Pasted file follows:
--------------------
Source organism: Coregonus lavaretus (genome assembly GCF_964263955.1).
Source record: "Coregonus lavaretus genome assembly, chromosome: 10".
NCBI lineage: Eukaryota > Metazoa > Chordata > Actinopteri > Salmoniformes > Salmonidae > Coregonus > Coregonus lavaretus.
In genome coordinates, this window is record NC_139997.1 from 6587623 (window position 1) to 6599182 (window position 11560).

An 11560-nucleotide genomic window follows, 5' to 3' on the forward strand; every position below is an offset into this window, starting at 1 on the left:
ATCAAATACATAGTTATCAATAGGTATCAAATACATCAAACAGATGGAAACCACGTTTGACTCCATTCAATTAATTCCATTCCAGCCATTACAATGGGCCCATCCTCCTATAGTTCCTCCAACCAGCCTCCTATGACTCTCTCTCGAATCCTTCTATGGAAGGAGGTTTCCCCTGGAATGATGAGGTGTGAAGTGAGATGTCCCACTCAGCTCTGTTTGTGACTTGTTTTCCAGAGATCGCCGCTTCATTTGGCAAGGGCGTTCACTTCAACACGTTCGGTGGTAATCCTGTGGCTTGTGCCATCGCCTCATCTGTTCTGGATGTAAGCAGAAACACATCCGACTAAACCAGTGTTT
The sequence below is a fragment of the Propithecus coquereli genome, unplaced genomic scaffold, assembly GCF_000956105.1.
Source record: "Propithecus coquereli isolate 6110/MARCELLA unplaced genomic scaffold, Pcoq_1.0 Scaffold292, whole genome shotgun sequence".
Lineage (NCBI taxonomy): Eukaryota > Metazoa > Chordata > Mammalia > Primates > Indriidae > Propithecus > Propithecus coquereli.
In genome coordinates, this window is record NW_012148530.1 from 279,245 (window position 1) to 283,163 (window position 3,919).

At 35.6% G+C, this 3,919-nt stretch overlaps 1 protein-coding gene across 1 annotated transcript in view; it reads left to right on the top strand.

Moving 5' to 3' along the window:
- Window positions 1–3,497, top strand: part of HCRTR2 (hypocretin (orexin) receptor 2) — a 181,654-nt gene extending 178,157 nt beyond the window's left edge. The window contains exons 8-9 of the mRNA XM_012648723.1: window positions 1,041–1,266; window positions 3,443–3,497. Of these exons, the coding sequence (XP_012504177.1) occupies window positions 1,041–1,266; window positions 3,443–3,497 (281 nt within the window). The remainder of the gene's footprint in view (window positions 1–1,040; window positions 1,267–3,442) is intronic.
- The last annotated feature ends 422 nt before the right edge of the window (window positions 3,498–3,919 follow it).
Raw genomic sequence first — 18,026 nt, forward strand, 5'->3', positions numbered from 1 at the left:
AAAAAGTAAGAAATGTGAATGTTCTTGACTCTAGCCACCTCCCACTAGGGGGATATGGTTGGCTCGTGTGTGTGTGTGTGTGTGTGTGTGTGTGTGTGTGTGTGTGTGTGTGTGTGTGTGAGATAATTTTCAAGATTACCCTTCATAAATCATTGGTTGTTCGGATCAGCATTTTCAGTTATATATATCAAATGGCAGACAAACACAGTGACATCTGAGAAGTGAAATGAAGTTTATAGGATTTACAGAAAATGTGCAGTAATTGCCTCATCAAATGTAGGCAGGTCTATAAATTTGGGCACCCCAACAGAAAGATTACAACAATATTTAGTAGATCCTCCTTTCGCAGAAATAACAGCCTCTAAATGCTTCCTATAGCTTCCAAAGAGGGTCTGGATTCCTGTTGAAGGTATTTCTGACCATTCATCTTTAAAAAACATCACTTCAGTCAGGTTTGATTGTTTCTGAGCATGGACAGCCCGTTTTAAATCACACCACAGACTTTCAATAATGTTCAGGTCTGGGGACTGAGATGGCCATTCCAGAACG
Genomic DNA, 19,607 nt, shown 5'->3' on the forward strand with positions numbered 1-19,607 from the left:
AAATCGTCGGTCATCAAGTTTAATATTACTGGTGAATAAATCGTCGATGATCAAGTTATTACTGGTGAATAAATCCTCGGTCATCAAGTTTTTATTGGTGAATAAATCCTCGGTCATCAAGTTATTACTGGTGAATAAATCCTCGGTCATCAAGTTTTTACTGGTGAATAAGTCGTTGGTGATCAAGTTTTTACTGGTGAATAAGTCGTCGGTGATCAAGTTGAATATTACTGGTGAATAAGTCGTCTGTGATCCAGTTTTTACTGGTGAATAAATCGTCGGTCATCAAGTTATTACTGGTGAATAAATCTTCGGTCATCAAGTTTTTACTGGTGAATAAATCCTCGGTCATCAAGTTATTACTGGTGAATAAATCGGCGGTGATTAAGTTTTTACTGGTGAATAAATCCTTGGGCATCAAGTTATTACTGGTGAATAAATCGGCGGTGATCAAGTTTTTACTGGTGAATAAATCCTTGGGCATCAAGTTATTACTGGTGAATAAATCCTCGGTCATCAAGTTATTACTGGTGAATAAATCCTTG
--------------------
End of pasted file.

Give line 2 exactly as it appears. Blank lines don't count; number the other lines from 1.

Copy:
Source record: "Coregonus lavaretus genome assembly, chromosome: 10".